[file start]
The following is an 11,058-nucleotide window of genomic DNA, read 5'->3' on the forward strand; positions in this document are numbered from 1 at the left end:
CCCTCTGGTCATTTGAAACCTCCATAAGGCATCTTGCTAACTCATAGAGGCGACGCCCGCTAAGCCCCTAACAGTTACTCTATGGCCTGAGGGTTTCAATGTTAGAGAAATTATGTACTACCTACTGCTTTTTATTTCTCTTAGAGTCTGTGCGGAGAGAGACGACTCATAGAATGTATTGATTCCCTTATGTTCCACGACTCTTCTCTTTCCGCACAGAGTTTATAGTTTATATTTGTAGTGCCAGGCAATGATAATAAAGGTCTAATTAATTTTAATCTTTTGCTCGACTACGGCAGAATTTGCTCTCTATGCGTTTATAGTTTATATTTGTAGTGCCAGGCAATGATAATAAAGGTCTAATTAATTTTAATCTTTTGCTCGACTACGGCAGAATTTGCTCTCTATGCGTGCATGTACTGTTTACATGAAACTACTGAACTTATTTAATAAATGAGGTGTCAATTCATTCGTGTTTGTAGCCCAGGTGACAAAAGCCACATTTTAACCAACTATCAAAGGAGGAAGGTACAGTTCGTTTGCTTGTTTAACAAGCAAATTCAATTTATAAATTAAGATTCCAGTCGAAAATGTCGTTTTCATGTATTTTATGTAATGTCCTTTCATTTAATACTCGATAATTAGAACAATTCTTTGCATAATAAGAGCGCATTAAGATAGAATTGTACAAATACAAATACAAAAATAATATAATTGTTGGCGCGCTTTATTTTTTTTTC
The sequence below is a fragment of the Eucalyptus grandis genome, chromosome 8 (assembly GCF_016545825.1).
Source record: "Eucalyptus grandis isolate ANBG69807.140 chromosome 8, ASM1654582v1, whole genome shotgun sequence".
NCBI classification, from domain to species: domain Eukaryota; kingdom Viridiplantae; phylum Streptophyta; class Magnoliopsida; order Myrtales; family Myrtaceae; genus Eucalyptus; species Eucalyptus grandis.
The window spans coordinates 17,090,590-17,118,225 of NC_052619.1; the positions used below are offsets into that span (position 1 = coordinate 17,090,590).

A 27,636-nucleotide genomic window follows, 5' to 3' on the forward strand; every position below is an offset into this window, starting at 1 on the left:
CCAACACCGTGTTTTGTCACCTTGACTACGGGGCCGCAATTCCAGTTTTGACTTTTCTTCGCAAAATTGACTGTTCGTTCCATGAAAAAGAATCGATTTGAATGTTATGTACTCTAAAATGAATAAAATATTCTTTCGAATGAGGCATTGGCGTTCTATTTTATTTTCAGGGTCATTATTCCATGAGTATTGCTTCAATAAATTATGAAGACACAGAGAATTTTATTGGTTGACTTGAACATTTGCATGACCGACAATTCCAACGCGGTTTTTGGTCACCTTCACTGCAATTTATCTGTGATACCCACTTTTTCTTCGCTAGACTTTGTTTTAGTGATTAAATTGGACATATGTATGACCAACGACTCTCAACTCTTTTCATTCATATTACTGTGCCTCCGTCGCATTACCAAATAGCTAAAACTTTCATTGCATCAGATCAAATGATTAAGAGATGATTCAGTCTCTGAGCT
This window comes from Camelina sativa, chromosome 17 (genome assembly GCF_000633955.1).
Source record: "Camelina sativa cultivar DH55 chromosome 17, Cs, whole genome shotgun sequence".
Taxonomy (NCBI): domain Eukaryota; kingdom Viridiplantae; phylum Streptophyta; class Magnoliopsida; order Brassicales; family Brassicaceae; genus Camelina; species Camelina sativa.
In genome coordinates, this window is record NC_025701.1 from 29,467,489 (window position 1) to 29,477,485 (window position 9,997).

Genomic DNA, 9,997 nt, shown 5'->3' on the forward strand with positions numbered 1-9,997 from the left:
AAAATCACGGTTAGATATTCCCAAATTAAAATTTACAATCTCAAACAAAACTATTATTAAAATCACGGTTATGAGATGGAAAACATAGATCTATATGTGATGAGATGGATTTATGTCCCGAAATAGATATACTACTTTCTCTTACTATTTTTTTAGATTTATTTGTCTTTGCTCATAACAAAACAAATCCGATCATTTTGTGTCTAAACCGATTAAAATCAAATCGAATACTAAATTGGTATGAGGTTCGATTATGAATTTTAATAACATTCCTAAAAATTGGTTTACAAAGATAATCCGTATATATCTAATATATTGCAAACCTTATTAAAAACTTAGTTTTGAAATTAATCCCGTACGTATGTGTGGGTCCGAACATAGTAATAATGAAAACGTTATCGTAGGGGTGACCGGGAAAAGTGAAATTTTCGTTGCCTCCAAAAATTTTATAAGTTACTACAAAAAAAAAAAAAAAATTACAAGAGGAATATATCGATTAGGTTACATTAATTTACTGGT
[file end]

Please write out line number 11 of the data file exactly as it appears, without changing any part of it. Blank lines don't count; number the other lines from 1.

Taxonomy (NCBI): domain Eukaryota; kingdom Viridiplantae; phylum Streptophyta; class Magnoliopsida; order Brassicales; family Brassicaceae; genus Camelina; species Camelina sativa.